Cubs President of Baseball Operations Theo Epstein has a number of reasons to be unhappy with his 19-30 club, but the one that really sticks out to him is the club’s lagging on-base percentage, which was under .300 prior to this afternoon’s game against the Reds. At .299, their mark was ahead of only the Marlins, Nationals, and Mets. As a result, they have scored the fifth-fewest runs in the league, averaging 3.85 per game.
Epstein explained the difficulties, via Paul Sullivan of the Chicago Tribune:
“There is certainly a snakebit quality to it with respect to our timing,” team President Theo Epstein said. “But to me the biggest factor is our inability to draw walks and to get on base overall. On-base skills translate to run-scoring much more than slugging skills.
“To be blunt, we haven’t made much progress improving the on-base skills of some of the players here. If we can’t make improvements with the existing group, we will have to be even more aggressive acquiring players with on-base skills.”
The Cubs’ 6.1 percent walk rate ranks dead last in baseball despite averaging nearly four pitches per plate appearance. The main culprits are Nate Schierholtz, Starlin Castro, Alfonso Soriano, and Welington Castillo, who all have walk rates under five percent while having taken at least 140 trips to the plate.
I realize it’s early. I realize that we have one big election coming up in less than two weeks and that 2018 may as well be 2218 as far as the election is concerned. But it’s probably worth mentioning that, at the moment, Curt Schilling isn’t doing too well in the Massachusetts Senate race.
To be fair, he hasn’t officially declared himself a candidate yet. He said he has to get the OK from his wife first. But as a famous Massachusetts resident, it’s not like he needs to spend a lot of time working on the stuff just-declared candidates do. He’s got name recognition bleeding out of his socks. Which makes this somewhat sobering:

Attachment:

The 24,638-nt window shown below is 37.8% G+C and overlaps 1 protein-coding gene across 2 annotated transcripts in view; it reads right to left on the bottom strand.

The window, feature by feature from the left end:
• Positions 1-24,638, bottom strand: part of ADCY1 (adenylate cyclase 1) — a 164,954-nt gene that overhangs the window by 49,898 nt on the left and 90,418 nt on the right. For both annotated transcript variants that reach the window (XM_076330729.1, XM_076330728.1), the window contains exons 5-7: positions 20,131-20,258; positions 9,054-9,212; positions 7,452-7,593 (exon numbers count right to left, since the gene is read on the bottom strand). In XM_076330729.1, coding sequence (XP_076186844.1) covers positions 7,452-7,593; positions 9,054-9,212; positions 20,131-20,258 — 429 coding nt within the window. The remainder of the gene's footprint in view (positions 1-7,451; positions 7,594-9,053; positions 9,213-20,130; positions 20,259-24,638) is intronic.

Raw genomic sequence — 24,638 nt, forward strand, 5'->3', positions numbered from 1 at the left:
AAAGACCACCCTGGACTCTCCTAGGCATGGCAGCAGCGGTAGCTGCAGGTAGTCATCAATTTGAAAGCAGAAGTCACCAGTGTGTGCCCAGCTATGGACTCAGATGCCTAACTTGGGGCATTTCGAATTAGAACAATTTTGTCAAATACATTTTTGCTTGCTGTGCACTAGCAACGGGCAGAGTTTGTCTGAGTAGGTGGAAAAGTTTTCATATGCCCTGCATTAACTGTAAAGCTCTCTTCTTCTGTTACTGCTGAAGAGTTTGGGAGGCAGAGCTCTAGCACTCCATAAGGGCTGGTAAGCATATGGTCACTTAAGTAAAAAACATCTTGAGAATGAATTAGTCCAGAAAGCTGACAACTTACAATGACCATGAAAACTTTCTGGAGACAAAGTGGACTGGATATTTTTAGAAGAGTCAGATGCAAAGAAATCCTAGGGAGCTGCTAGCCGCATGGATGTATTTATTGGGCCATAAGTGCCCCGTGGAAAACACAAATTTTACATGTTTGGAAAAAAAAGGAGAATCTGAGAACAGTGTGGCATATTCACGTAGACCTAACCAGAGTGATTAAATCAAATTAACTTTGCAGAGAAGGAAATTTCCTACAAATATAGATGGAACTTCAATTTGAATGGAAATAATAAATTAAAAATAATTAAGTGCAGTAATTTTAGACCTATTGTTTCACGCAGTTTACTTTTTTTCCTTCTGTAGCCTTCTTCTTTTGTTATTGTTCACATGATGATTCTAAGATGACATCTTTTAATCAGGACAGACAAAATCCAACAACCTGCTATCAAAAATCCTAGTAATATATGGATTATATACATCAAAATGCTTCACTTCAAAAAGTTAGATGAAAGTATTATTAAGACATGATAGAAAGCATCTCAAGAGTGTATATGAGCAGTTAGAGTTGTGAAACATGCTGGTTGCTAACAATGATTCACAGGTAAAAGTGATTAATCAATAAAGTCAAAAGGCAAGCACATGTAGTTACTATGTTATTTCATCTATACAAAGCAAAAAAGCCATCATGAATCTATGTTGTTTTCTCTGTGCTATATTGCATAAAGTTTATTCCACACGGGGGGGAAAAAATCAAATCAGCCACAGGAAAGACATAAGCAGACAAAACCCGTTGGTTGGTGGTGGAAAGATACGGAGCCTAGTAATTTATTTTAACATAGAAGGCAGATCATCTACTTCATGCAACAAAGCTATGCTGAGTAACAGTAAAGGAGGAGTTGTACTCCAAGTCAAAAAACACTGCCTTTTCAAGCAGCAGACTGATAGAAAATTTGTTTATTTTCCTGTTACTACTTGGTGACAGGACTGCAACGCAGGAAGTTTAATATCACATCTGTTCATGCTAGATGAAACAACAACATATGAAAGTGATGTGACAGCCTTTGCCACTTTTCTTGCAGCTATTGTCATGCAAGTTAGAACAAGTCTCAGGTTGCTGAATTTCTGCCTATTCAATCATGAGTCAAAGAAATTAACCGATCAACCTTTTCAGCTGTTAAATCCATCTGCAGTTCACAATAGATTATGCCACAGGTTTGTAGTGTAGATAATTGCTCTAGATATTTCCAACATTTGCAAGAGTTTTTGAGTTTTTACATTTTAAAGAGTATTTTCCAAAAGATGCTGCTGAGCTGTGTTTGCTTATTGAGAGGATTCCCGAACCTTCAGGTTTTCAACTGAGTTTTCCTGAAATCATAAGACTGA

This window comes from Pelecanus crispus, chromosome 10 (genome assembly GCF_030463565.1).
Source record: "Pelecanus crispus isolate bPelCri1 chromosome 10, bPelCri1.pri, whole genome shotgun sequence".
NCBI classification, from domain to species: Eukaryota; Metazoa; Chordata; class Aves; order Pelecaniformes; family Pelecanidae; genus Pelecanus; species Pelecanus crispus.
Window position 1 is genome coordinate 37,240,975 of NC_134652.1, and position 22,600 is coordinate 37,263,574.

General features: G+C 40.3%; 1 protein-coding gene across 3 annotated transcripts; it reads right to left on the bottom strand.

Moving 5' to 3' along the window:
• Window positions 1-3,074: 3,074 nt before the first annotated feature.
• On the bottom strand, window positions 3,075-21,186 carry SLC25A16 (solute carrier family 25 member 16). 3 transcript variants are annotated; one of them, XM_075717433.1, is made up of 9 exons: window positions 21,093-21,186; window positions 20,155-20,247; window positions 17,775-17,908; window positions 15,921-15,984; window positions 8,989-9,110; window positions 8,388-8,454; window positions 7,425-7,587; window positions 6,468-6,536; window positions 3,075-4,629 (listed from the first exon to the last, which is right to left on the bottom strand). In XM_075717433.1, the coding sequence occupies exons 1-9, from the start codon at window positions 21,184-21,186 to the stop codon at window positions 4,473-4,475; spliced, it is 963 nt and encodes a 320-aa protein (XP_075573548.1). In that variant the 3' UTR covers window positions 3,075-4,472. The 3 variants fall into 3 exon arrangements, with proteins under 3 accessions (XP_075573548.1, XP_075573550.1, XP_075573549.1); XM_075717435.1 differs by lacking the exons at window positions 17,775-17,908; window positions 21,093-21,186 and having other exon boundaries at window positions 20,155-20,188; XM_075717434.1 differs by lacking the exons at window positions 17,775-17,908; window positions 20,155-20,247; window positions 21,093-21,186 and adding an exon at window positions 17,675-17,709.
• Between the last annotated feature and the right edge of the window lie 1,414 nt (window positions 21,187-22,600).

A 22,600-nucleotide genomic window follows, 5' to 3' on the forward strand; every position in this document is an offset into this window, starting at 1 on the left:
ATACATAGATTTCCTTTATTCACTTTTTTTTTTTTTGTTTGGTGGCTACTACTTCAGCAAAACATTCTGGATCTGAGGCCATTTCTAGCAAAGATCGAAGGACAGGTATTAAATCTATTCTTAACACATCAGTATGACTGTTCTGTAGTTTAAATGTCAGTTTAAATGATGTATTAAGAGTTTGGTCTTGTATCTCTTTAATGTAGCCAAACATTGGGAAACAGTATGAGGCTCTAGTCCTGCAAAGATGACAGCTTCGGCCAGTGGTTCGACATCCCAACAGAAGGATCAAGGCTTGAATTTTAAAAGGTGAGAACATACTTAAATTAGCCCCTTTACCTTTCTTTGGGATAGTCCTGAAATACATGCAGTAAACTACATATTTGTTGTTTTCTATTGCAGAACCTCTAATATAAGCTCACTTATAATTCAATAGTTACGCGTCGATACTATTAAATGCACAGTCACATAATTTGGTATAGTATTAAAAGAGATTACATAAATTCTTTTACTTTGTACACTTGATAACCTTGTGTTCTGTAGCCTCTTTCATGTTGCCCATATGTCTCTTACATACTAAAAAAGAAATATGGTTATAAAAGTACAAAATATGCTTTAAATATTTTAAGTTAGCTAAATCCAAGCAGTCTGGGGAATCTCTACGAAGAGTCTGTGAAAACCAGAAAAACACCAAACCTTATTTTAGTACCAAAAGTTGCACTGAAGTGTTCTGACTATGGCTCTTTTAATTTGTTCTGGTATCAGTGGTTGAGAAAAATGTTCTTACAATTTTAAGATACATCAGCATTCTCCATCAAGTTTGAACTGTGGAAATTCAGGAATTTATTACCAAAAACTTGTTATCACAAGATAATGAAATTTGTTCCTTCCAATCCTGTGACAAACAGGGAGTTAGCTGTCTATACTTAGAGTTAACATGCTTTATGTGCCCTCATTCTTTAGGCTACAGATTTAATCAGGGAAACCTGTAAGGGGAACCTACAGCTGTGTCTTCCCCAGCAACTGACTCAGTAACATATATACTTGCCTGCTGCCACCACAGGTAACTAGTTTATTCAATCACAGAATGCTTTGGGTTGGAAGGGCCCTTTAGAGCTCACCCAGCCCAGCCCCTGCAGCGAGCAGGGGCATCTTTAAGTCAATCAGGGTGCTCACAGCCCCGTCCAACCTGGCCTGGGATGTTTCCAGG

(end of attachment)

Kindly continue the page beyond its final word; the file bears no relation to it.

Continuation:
It’s been many, many years since I worked on a political campaign, but I feel qualified to give Schilling some advice: more memes. Post as many political memes on Facebook as Twitter as you can. It doesn’t even matter if they’re true as long as they feel true to you. Right now the important thing is to mobilize the base.
Yep, fire everyone up. They’ll certainly flock to you then. Good luck, Curt.
I work from home, so I end up doing a lot more stuff around my house than the other three people who live here. I do all the laundry. I do most of the cooking. I’ve increasingly delegated chores to the kids, but they don’t do a great job of it and I end up going after them and doing it again. That’s probably a bad long term plan, really, for them and for me, but it’s just how it goes.
However that all cuts, the fact remains: if you leave your crap laying around, it’s going to get washed or tossed, depending on what it is. Don’t get all mad telling me that you were going to wear that shirt that’s currently in the washing machine. If it was clean, it shouldn’t have been wadded up on your floor. If other stuff gets put away or disposed of, well, tough. Your things have places, so put your things in their places.
I mention all of this simply to head off sympathy for Nationals starter Max Scherzer, who almost lost a precious keepsake:
You don’t want your second no-hitter shirt thrown out? Get it put up in a frame or whatever it is you want to do with it. You leave it wadded up someplace, don’t expect it to stay there forever.
Not you go sleep on the couch. Mrs. Scherzer doesn’t work hard all day to take guff from you.